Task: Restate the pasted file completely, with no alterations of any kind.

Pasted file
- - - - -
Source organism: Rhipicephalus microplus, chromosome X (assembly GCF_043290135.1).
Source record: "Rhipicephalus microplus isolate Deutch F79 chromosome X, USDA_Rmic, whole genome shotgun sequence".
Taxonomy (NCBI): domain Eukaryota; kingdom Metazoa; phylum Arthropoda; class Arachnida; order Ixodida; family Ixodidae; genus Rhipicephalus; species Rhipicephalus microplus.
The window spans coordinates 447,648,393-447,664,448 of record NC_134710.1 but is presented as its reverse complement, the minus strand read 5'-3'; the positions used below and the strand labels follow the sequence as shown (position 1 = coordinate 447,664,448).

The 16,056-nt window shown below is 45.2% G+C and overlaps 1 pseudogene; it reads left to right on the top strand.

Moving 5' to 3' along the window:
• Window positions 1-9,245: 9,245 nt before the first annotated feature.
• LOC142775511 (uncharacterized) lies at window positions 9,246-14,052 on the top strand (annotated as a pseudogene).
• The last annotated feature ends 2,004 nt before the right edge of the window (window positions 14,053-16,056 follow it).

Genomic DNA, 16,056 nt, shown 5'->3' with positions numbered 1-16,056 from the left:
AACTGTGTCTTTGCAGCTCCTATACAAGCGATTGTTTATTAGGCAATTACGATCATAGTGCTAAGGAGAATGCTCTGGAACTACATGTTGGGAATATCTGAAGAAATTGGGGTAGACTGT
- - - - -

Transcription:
Source organism: Rhipicephalus microplus, chromosome X (assembly GCF_043290135.1).
Source record: "Rhipicephalus microplus isolate Deutch F79 chromosome X, USDA_Rmic, whole genome shotgun sequence".
Taxonomy (NCBI): domain Eukaryota; kingdom Metazoa; phylum Arthropoda; class Arachnida; order Ixodida; family Ixodidae; genus Rhipicephalus; species Rhipicephalus microplus.
The window spans coordinates 447,648,393-447,664,448 of record NC_134710.1 but is presented as its reverse complement, the minus strand read 5'-3'; the positions used below and the strand labels follow the sequence as shown (position 1 = coordinate 447,664,448).

The 16,056-nt window shown below is 45.2% G+C and overlaps 1 pseudogene; it reads left to right on the top strand.

Moving 5' to 3' along the window:
• Window positions 1-9,245: 9,245 nt before the first annotated feature.
• LOC142775511 (uncharacterized) lies at window positions 9,246-14,052 on the top strand (annotated as a pseudogene).
• The last annotated feature ends 2,004 nt before the right edge of the window (window positions 14,053-16,056 follow it).

Genomic DNA, 16,056 nt, shown 5'->3' with positions numbered 1-16,056 from the left:
AACTGTGTCTTTGCAGCTCCTATACAAGCGATTGTTTATTAGGCAATTACGATCATAGTGCTAAGGAGAATGCTCTGGAACTACATGTTGGGAATATCTGAAGAAATTGGGGTAGACTGT